We next collected primary and abscopal tumors on day 21 and evaluated lymphoid subpopulations, including CD4+ T cells (CD45+CD3+CD4+), Tregs (CD45+CD3+CD4+Foxp3+), and CD8+ T cells (CD45+CD3+CD8+) by flow cytometry. The gating strategy is shown in Supplementary Fig. S8. In primary tumors (Fig. 4A), the triple therapy significantly increased CD8+ T cells relative to the control (P = 0.002), XRT-only (P = 0.007), and XRT + PD-L1 groups (P = 0.012). In abscopal tumors (Fig. 4B), the triple therapy also increased CD8+ T cells relative to the control (P = 0.008), XRT-only (P = 0.019), and XRT + anti–PD-L1 groups (P = 0.039). However, in primary tumors, XRT increased the percentage of Tregs versus the control (P = 0.0005; Fig. 4C), but triple therapy decreased the percentage of Tregs relative to the XRT group (P = 0.0074). No differences were found among the various treatment groups in percentages of Tregs in abscopal tumors (Fig. 4D) or CD4+ lymphocytes in either the primary tumors (Supplementary Fig. S9A) or abscopal tumors (Supplementary Fig. S9B). NanoString analysis showed that the triple therapy boosted both the cytotoxicity and activation of immune cells (Fig. 4E and F), as indicated by Gzma (P = 0.001), Gzmb (P = 0.016), and Ifng (P = 0.031) in primary tumors and Gzmb (P = 0.012), Gzmk (P = 0.018), and Prf1 (P = 0.02) in abscopal tumors relative to the control.
SHP-2 is expressed mainly in M1 TAMs, and XRT may induce its expression
Immune cells in the irradiated and abscopal tumors were further analyzed for their expression of SHP-2. On day 21 (i.e., 10 days after XRT), immune cells were isolated and phenotyped by flow cytometric analysis. We found that in our anti–PD-1–resistant NSCLC model, the mean fluorescence intensity (MFI) of SHP-2 at the tumor site appeared mainly in TAMs, followed by TANs, Tregs, CD8+ T cells, and then CD4+ T cells (Fig. 5A and B). Similarly, the percentage of the immune cells expressing SHP-2 was highest for TAMs, followed by TANs and then T cells (Fig. 5C and D). We also found that SHP-2 MFI (Fig. 5E and F) and SHP-2+ subpopulations (Fig. 5G and H) were more common among M1 macrophages than in M2 macrophages (P = 0.0001, Fig. 5F; P = 0.005, Fig. 5H). When we explored possible correlations between XRT and SHP-2 expression, we found that XRT led to significantly increased SHP-2+ M1 TAMs (Fig. 5I) in the unirradiated (abscopal) tumors (P = 0.019) but not in the irradiated (primary) tumors (P = 0.084; Fig. 5J).
The antitumor effects of triple therapy take place mainly through TAMs and CD8+ T cells
To identify the roles of CD8+ T cells and TAMs in the observed antitumor response, we depleted these populations in vivo and analyzed the effects on survival and tumor control at the primary and abscopal tumor sites. Survival was compromised upon CD8 depletion (P = 0.01 vs. triple therapy), F4/80 depletion (P = 0.0041 vs. triple therapy), and combined CD8 and F4/80 depletion (P = 0.0004; Fig. 6A). The CD8-depletion group also had a higher lung metastasis ratio than the triple-therapy group (P = 0.007), as did the F4/80-depletion group (P = 0.003) and the CD8 and F4/80 double–depletion group (P = 0.0006; Fig. 6B). Finally, in accordance with our previous results, triple therapy without CD8 and F4/80 depletion led to suppressed tumor growth at both the primary and abscopal tumor sites (Fig. 6C and D).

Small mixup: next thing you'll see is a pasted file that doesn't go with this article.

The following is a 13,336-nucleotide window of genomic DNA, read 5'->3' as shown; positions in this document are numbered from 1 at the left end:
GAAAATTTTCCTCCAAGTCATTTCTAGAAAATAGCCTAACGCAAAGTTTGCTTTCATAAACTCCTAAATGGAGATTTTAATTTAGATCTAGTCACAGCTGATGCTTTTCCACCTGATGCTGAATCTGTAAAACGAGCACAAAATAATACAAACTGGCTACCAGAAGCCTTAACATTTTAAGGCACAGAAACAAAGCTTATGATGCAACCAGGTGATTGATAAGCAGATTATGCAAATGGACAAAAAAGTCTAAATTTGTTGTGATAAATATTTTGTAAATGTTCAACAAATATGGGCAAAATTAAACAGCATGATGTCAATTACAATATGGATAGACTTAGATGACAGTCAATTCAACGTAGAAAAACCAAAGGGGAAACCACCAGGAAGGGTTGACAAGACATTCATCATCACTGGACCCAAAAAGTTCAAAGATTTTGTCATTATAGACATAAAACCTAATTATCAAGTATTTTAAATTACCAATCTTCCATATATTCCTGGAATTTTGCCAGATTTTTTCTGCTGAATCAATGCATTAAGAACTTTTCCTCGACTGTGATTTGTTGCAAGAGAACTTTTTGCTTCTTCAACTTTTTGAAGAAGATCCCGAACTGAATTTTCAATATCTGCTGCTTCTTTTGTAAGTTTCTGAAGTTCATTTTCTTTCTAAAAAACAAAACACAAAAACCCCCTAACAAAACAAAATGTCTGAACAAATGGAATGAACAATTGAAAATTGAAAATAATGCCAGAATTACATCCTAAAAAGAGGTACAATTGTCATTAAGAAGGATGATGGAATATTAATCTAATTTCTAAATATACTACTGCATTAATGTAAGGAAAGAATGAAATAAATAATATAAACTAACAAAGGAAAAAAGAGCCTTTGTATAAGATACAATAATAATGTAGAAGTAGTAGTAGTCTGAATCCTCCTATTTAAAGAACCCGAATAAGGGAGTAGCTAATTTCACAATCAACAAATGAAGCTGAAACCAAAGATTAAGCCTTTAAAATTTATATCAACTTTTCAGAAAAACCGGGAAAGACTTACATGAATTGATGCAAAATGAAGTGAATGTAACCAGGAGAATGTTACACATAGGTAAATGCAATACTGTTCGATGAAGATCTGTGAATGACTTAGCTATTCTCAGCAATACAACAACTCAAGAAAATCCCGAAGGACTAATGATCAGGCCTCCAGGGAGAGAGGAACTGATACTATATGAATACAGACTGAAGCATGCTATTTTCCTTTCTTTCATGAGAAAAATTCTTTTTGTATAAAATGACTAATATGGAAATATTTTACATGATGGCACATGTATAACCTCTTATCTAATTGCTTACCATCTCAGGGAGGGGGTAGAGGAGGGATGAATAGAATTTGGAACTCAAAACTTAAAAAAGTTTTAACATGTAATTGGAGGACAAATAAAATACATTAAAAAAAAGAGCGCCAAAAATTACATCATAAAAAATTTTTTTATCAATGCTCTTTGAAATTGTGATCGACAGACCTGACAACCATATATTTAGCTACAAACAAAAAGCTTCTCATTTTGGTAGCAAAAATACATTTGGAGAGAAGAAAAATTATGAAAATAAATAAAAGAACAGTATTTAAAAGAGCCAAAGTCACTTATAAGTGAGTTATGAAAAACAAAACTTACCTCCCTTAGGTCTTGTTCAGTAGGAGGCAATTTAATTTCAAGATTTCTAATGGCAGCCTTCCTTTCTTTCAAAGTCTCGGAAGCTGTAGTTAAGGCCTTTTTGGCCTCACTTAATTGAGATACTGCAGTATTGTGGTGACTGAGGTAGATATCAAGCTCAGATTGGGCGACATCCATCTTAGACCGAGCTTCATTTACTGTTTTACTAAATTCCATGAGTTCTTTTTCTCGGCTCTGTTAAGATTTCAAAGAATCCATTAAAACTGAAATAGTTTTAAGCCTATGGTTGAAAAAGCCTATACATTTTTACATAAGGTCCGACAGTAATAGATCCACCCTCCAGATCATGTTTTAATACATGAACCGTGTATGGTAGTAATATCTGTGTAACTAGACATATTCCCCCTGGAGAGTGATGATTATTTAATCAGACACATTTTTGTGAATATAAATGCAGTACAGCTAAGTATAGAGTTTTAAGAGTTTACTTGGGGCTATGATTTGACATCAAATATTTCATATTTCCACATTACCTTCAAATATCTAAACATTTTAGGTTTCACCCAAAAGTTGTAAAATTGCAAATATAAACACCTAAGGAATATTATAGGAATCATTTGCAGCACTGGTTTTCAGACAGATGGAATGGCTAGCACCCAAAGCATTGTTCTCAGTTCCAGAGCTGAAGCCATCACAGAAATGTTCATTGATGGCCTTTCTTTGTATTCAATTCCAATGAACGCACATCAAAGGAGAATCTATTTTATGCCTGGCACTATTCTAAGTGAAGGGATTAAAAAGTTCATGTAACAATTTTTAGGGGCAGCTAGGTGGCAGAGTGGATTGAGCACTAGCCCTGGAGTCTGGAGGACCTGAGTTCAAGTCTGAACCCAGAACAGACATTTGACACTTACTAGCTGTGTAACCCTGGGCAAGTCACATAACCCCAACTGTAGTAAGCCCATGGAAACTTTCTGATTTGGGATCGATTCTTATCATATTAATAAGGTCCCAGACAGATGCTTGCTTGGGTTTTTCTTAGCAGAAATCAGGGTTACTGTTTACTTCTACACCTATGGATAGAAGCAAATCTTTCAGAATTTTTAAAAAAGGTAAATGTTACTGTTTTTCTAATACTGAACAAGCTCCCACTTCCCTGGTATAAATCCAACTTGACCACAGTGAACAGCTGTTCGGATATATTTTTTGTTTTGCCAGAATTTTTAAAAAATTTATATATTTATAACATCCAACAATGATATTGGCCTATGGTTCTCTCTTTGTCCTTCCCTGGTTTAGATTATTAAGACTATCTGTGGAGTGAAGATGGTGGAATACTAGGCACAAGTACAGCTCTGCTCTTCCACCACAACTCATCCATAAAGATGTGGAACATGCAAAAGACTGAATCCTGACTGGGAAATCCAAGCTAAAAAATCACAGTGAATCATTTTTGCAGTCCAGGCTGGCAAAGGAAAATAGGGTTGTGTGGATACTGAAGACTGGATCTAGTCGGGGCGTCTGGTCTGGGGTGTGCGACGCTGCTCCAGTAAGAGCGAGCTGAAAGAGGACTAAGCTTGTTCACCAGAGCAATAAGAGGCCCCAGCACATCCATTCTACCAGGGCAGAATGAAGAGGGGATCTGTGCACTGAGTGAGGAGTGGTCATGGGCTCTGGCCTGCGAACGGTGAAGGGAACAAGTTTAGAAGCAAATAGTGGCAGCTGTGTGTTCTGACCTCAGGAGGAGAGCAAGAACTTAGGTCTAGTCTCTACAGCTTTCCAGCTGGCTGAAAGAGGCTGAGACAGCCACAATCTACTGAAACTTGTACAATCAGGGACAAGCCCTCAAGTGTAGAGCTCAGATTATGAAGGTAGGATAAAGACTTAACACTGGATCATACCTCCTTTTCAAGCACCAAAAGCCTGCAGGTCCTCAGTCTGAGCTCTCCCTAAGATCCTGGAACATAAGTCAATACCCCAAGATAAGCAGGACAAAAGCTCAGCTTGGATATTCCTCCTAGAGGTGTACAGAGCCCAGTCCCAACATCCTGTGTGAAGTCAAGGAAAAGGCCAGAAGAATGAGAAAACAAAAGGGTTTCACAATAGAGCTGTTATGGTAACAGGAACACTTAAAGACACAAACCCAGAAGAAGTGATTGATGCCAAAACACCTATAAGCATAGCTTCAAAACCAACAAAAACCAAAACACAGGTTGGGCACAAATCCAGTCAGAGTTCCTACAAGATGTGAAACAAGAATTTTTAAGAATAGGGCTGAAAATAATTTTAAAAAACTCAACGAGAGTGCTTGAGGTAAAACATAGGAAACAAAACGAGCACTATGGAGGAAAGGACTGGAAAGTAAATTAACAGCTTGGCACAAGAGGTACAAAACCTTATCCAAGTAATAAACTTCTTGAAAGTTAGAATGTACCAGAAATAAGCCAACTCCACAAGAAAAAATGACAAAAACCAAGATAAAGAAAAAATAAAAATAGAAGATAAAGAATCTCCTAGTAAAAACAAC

In this study, we tested whether the addition of the SHP-2 inhibitor SHP099 to anti–PD-L1 and XRT would improve primary tumor control and abscopal responses in our anti–PD-1–resistant NSCLC model. Indeed, our triple therapy resulted in improved abscopal effects, local control, survival, and lung metastasis. XRT, anti–PD-L1, and SHP099 were all found to be required to drive durable responses.
The two reasons for choosing anti–PD-L1 over anti–PD-1 in this study were: (i) a previous report that XRT could increase PD-L1 expression in cancer cells (6), which meant we would have more targets when we used anti–PD-L1, and (ii) we had concern over the risk of increased toxicity from combining anti–PD-1 and SHP099 because both reagents share the same pathway. Combining two other forms of immunotherapies including, for example, anti–CTLA-4 and anti–PD-1, has shown higher rates of toxic effects, such as colitis (37%) and myocarditis (25%), and early occurrences of fatal toxic effects relative to monotherapy (23).
SHP-2 is a “two birds with one stone” protein because it is an oncogenic gene in cancer cells and a universal target regulating immune cell exhaustion, including T cells, NK cells, and myeloid cells. SHP099 is a unique allosteric inhibitor that acts as “molecular glue” that selectively blocks SHP-2 activity by locking it in an auto-inhibited conformation (12, 24). In our anti–PD-1–resistant model of NSCLC, SHP099 acted only on the immune system and not on cancer cells. Similarly, XRT can be considered a “two-edged sword” with regard to immune function. On the one hand, hypofractionated XRT can enhance antitumor immune responses by releasing immunogenic tumor-associated antigens and chemokines and recruiting antigen-specific CD8+ effector T cells to the tumor microenvironment, which leads to abscopal effects on unirradiated tumors. On the other hand, XRT can also cause rebound immune suppression by increasing PD-L1 expression, Tregs, M2 TAMs, and myeloid-derived suppressor cells (25–29). Collectively, this evidence suggests the outlines of an explanation why triple therapy with XRT, anti–PD-L1, and SHP099 could increase antitumor immunity and produce abscopal effects. In our study, the combination of XRT + SHP099 did not improve the response of abscopal tumors relative to SHP099 alone, suggesting that neither XRT nor SHP099, when used in isolation, has any apparent abscopal effects. However, adding anti–PD-L1 led to abscopal effects, especially compared with anti–PD-L1 + SHP099 or SHP099 alone. In our model, abscopal tumors were implanted subcutaneously and were not spontaneous metastases. However, triple therapy also inhibited spontaneous lung metastases in this model.